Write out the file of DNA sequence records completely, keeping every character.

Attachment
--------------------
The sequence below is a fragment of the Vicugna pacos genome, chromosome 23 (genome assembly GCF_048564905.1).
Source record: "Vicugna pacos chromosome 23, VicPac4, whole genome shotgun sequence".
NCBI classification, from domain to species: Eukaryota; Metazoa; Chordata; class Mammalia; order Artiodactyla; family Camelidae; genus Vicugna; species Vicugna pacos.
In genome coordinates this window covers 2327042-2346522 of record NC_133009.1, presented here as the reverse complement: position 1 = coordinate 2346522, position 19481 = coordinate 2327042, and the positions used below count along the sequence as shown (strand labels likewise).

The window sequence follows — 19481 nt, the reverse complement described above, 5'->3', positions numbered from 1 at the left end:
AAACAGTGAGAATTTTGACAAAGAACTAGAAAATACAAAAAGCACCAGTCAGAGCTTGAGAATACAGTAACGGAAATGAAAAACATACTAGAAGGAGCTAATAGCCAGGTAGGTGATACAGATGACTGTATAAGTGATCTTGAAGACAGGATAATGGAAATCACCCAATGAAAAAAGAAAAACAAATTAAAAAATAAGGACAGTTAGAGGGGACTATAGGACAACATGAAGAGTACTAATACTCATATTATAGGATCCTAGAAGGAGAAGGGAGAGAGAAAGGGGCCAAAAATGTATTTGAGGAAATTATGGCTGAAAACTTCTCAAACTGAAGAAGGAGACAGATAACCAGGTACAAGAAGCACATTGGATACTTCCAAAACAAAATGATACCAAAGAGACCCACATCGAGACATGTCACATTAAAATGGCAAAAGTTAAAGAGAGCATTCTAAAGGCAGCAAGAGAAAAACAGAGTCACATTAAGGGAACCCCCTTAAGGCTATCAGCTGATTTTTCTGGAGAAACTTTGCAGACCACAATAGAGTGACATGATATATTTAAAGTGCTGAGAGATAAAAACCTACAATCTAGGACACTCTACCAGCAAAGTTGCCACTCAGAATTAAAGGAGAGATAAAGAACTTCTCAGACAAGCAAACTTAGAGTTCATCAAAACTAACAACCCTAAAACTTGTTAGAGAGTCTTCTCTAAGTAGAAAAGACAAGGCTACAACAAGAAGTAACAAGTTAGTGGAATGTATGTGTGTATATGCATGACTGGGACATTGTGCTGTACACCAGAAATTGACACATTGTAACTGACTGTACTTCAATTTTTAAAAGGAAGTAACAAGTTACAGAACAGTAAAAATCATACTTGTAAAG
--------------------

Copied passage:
The sequence below is a fragment of the Vicugna pacos genome, chromosome 23 (genome assembly GCF_048564905.1).
Source record: "Vicugna pacos chromosome 23, VicPac4, whole genome shotgun sequence".
NCBI classification, from domain to species: Eukaryota; Metazoa; Chordata; class Mammalia; order Artiodactyla; family Camelidae; genus Vicugna; species Vicugna pacos.
In genome coordinates this window covers 2327042-2346522 of record NC_133009.1, presented here as the reverse complement: position 1 = coordinate 2346522, position 19481 = coordinate 2327042, and the positions used below count along the sequence as shown (strand labels likewise).

The window sequence follows — 19481 nt, the reverse complement described above, 5'->3', positions numbered from 1 at the left end:
AAACAGTGAGAATTTTGACAAAGAACTAGAAAATACAAAAAGCACCAGTCAGAGCTTGAGAATACAGTAACGGAAATGAAAAACATACTAGAAGGAGCTAATAGCCAGGTAGGTGATACAGATGACTGTATAAGTGATCTTGAAGACAGGATAATGGAAATCACCCAATGAAAAAAGAAAAACAAATTAAAAAATAAGGACAGTTAGAGGGGACTATAGGACAACATGAAGAGTACTAATACTCATATTATAGGATCCTAGAAGGAGAAGGGAGAGAGAAAGGGGCCAAAAATGTATTTGAGGAAATTATGGCTGAAAACTTCTCAAACTGAAGAAGGAGACAGATAACCAGGTACAAGAAGCACATTGGATACTTCCAAAACAAAATGATACCAAAGAGACCCACATCGAGACATGTCACATTAAAATGGCAAAAGTTAAAGAGAGCATTCTAAAGGCAGCAAGAGAAAAACAGAGTCACATTAAGGGAACCCCCTTAAGGCTATCAGCTGATTTTTCTGGAGAAACTTTGCAGACCACAATAGAGTGACATGATATATTTAAAGTGCTGAGAGATAAAAACCTACAATCTAGGACACTCTACCAGCAAAGTTGCCACTCAGAATTAAAGGAGAGATAAAGAACTTCTCAGACAAGCAAACTTAGAGTTCATCAAAACTAACAACCCTAAAACTTGTTAGAGAGTCTTCTCTAAGTAGAAAAGACAAGGCTACAACAAGAAGTAACAAGTTAGTGGAATGTATGTGTGTATATGCATGACTGGGACATTGTGCTGTACACCAGAAATTGACACATTGTAACTGACTGTACTTCAATTTTTAAAAGGAAGTAACAAGTTACAGAACAGTAAAAATCATACTTGTAAAG